Behavioral Ecology and Sociobiology

, Volume 64, Issue 10, pp 1673–1683 | Cite as

Vocal masculinity is a robust dominance signal in men

  • Sarah E. Wolff
  • David A. PutsEmail author
Original Paper


Dominance assessment is important in mating competition across a variety of species, but little is known about how individuals’ own quality affects their assessment of potential rivals. We conducted two studies to test whether men’s own dominance affects their attentiveness to a putative dominance signal, vocal masculinity, when assessing competitors. Study I examined dominance ratings made by men in relation to their self-rated physical dominance. Study II examined dominance ratings made by men in relation to objective measures of their physical dominance, including size, strength, testosterone, and physical aggressiveness. Vocal masculinity strongly affected dominance ratings, but a man’s own dominance did not alter his attention to vocal masculinity when assessing dominance. However, men who rated themselves high on physical dominance rated the voices of other men lower on dominance and reported more sex partners (study I). Men with intermediate testosterone concentrations rated the voices of other men lower on dominance (study II). These results confirm the effect of vocal masculinity on dominance perceptions, provide further evidence that dominance is relevant to mating success, and shed new light on how men assess the dominance of rivals and potential allies. Our results suggest that attention to dominance signals may depend less on the observer’s own dominance in species with coalitional aggression, where individuals must assess others not only in relation to themselves but also in relation to each other. Among men, the effect of a deep, masculine voice on perceptions of dominance appears to be robust and unmediated by the formidability of the listener.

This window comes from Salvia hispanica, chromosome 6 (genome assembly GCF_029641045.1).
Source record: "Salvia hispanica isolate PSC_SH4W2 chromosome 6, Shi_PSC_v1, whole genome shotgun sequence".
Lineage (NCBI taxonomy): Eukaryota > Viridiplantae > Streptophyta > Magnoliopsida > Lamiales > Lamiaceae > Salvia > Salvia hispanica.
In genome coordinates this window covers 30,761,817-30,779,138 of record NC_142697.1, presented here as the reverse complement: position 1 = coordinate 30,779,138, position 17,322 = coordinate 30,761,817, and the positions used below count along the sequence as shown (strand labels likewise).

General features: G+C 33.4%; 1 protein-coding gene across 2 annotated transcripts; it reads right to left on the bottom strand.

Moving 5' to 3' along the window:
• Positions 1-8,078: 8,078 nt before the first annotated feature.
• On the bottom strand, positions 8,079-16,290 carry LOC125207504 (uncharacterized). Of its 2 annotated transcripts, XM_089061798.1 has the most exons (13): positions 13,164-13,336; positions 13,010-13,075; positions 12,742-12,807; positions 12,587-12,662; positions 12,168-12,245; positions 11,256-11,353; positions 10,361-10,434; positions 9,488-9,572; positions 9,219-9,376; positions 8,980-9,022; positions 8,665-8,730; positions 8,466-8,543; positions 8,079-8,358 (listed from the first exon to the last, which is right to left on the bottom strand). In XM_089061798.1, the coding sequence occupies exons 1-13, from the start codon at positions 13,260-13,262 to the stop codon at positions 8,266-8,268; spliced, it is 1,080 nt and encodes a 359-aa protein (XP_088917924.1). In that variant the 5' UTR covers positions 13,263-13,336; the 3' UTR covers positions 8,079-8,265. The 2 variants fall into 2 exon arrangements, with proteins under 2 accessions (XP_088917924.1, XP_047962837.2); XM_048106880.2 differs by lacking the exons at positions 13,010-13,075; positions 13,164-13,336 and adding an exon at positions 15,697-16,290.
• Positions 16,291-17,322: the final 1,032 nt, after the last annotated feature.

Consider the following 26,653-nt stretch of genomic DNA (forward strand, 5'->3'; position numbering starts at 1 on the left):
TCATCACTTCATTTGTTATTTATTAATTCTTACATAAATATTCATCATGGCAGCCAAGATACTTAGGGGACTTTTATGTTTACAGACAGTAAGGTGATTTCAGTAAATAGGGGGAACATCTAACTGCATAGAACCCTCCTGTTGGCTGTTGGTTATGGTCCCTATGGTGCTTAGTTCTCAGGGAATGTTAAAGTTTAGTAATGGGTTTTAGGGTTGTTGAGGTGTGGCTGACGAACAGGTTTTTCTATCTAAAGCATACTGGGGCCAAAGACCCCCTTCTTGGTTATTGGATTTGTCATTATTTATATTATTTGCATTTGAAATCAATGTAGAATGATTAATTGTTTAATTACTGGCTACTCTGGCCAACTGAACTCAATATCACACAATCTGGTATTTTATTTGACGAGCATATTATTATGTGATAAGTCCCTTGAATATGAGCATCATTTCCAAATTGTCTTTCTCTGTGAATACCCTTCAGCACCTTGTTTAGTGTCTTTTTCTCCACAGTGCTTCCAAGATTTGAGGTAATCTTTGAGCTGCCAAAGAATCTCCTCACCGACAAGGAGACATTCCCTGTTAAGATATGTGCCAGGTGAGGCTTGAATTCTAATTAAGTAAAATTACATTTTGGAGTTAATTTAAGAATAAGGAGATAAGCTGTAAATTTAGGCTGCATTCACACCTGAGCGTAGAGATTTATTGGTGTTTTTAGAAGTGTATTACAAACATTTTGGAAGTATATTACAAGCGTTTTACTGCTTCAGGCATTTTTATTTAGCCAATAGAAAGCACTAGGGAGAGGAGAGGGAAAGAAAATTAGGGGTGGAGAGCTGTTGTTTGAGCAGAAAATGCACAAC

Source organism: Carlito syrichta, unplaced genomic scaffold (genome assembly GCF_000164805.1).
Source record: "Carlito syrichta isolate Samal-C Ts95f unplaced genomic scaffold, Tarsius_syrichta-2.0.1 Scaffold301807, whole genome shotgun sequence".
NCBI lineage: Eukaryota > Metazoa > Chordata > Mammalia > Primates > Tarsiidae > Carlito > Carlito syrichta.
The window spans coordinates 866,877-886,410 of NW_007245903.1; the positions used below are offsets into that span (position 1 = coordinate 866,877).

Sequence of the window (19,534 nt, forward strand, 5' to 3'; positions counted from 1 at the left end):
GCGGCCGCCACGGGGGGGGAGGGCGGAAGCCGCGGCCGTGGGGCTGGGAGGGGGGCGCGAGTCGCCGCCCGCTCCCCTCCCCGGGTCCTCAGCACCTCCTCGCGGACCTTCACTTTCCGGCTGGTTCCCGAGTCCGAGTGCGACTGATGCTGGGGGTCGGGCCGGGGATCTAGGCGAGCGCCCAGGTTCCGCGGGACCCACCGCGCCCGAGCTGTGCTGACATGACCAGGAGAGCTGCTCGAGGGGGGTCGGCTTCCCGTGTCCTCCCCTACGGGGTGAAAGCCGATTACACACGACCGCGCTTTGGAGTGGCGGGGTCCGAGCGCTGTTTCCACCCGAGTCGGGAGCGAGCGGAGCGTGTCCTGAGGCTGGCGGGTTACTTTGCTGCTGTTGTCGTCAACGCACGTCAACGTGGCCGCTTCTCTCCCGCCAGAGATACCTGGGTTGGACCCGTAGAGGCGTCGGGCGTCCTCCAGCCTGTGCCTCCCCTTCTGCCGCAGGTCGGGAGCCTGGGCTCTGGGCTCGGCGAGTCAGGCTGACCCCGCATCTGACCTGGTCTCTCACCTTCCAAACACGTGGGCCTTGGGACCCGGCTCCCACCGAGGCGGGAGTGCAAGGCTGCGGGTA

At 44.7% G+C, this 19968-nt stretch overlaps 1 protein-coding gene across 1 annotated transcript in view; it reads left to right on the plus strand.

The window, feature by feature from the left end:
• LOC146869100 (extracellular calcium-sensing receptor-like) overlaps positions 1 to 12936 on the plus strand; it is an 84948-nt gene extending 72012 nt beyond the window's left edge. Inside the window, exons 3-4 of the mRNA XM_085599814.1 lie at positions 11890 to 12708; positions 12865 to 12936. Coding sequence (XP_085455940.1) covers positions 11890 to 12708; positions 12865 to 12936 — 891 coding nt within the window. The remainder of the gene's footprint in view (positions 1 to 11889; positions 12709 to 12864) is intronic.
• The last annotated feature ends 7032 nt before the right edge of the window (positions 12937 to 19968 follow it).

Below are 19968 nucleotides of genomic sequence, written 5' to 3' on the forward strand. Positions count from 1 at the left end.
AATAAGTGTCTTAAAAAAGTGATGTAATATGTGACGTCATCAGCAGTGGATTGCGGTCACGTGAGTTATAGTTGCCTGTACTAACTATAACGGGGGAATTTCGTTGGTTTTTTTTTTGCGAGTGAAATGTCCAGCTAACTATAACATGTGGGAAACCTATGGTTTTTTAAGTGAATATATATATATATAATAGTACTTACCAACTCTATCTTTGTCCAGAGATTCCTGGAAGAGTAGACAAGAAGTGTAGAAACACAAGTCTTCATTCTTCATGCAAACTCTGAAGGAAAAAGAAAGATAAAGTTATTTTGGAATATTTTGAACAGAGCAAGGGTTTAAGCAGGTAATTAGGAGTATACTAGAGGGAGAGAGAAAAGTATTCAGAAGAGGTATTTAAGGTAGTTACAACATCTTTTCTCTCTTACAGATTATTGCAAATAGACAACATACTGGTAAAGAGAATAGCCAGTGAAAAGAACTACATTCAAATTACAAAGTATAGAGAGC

Dominance Formant frequency Fundamental frequency Mating success Sexual selection Voice pitch 



We thank Robert Burriss for helpful suggestions on statistical analyses and comments on the manuscript; Bradly Alicea, Michael Burla, Lisa Brevard, Rodrigo Cárdenas, Rachel Chandler, Melina Durhal, Rebecca Frysinger, Christina Jerzyk, Sana Khan, Jerome Lee, Mallory Leinenger, Erin MacCourtney, Heather Malinowski, Ernestine Mitchell, Joe Morehouse, Rebecca Prosser, John Putz, Melinda Putz, Linda Snyder, Sara Sutherland, Lisa Vroman, Tyesha Washington, and Molly Zolianbawi for their conscientious assistance in study preparation and data collection; Julio Gonzalez and Drew Rendall for their advice on measuring formant frequencies; Elizabeth Hampson and Bavani Rajakumar for their assistance with hormone assays; and Marc Breedlove, Steven Gaulin, Cynthia Jordan, and Kittie Verdolini for providing research support.

Ethical standards

Experiments conducted in the present study comply with the current laws of the country in which they were performed.

Conflict of interest

The authors declare that they have no conflict of interest.


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Copyright information

© Springer-Verlag 2010

Authors and Affiliations

  1. 1.Department of AnthropologyPennsylvania State UniversityUniversity ParkUSA

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